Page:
Discs of Quake Web Site
Deux Ex Post-Mortem
3:30 PM | Michael Eilers | Comment on this story
We never hesitate to link to Gamasutra's excellent developer articles, and this post-mortem by Deus Ex developer Warren Spector is well worth reading. A game industry veteran with as much name recognition as John Carmack, Spector developed the FPS/RPG classic System Shock, among other titles.
This article, penned by Spector himself, discusses the development of Deus Ex and provides his assessment of what his team did right -- and what they did wrong -- in developing this award-winning title. His perspective on the matter seems untainted by ego, and his descriptions of the development process are an insightful look into a complex, often frustrating process that is usually only visible in the end result, to average gamers.
Deus Ex was praised almost universally by reviewers -- and by IMG readers, who have rated the game an average of 9.46 in our user reviews -- but one area it does seem to lack quality is artificial intelligence, either in the simplistic combat behavior of enemies or the sometimes odd actions of allied characters. Here are Warren's comments on the matter:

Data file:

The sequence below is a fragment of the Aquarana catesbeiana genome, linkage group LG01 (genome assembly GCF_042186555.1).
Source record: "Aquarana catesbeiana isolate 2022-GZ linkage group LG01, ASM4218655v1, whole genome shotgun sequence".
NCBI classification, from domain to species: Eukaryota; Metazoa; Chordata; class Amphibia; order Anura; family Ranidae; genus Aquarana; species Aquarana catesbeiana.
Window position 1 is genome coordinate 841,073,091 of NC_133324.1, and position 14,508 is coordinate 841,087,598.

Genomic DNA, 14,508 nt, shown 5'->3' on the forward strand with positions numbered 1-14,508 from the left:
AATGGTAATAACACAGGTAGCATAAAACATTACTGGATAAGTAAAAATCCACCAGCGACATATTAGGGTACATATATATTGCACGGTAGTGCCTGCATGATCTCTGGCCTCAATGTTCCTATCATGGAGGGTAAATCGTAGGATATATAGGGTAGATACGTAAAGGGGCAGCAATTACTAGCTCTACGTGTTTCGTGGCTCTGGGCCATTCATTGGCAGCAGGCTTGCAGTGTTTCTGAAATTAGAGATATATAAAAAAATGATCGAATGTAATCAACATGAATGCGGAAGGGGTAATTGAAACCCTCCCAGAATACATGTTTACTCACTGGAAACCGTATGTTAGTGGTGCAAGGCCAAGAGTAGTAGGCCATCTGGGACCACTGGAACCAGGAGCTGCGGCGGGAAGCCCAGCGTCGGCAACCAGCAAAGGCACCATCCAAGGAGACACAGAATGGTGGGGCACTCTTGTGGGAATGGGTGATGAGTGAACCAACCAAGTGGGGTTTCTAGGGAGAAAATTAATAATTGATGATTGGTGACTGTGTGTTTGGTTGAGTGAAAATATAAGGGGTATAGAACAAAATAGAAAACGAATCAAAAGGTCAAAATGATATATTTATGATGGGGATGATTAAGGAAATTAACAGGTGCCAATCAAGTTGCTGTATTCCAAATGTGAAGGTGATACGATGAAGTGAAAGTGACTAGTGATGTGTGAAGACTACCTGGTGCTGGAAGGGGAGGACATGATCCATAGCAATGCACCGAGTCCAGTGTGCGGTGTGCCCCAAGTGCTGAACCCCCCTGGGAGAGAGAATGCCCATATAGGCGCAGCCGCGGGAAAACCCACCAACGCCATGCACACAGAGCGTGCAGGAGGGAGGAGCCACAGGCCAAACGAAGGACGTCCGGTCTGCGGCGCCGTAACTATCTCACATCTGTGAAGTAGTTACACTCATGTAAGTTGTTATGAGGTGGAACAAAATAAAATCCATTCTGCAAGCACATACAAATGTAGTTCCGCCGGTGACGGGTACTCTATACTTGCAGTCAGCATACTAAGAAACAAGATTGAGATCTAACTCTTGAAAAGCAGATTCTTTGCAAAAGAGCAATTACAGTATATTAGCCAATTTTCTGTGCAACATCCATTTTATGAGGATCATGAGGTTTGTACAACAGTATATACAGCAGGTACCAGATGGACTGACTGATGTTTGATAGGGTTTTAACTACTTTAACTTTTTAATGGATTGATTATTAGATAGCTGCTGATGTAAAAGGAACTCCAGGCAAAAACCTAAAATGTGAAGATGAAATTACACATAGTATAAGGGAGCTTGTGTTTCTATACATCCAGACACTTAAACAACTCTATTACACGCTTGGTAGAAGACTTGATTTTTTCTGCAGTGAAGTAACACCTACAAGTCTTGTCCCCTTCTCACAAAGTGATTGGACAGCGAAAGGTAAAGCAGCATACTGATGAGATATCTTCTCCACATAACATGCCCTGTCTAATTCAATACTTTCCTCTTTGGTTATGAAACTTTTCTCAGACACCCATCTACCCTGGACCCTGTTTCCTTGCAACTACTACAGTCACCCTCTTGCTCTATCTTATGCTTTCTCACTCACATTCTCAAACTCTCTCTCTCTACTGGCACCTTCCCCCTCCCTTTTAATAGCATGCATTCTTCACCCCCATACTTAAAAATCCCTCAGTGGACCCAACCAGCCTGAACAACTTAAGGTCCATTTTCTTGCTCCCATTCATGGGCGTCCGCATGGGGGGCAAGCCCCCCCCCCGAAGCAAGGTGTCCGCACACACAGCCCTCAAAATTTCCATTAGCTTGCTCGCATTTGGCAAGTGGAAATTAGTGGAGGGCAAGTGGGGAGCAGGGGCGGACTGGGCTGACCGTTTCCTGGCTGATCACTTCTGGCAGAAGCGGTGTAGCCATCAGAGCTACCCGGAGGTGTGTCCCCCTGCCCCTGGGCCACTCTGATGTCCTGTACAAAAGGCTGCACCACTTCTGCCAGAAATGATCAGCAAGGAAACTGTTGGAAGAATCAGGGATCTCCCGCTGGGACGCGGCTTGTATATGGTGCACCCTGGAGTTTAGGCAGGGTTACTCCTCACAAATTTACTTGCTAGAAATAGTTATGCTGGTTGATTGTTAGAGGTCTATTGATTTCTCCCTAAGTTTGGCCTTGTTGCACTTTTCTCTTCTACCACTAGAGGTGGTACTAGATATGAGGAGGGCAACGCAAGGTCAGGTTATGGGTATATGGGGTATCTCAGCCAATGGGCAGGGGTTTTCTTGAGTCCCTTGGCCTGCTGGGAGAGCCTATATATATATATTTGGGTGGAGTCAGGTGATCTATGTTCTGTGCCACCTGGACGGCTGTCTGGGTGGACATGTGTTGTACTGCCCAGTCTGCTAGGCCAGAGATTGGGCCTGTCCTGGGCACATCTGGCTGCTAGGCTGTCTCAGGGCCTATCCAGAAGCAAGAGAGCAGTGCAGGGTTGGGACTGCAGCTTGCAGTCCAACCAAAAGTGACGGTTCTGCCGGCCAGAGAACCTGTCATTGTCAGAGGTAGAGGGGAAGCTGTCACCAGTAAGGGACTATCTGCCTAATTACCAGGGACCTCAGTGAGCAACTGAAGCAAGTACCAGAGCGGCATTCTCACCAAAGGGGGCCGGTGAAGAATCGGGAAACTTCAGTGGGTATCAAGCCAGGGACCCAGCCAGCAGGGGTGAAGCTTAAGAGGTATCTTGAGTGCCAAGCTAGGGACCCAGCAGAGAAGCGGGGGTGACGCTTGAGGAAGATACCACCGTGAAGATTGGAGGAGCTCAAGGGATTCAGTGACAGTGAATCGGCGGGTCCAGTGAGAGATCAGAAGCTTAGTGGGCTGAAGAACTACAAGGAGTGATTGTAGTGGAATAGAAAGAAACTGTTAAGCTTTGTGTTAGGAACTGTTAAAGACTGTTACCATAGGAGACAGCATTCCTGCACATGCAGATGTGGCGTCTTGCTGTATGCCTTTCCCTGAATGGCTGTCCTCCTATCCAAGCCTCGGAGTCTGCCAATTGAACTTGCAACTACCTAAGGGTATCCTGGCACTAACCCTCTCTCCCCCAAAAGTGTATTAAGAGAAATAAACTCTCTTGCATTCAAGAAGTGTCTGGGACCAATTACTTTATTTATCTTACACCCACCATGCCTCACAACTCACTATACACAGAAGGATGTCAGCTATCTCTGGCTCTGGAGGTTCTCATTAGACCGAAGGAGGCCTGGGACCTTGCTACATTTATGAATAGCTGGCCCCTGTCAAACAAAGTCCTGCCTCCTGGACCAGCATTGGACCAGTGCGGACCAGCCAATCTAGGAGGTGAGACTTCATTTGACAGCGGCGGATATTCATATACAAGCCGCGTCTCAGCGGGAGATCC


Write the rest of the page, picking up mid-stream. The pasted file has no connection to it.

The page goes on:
Unfortunately, we missed one huge risk area -- artificial intelligence. I don't know how we missed it, but we did. It's not that we didn't spend time on AI. We started thinking about AI early in preproduction. Unfortunately, what that meant was that the AI was, to a great extent, designed in a vacuum, and as is often the case, we didn't really know what the game required with respect to AI until relatively late in development. And that meant implementing AI features early on that ended up being unnecessary later, once our design had evolved into its final form. In addition, building on the base of Unreal Tournament's pure shooter AI meant that, instead of designing a system specifically for our needs, we ended up adding stuff and tweaking until the bitter end, causing NPC behavior to change constantly, right up to the last day of development.For more of Warren's post-mortem, be sure and follow the link below. If you haven't tried the Deus Ex demo yet, be sure to grab it; read our review, if you're still not convinced.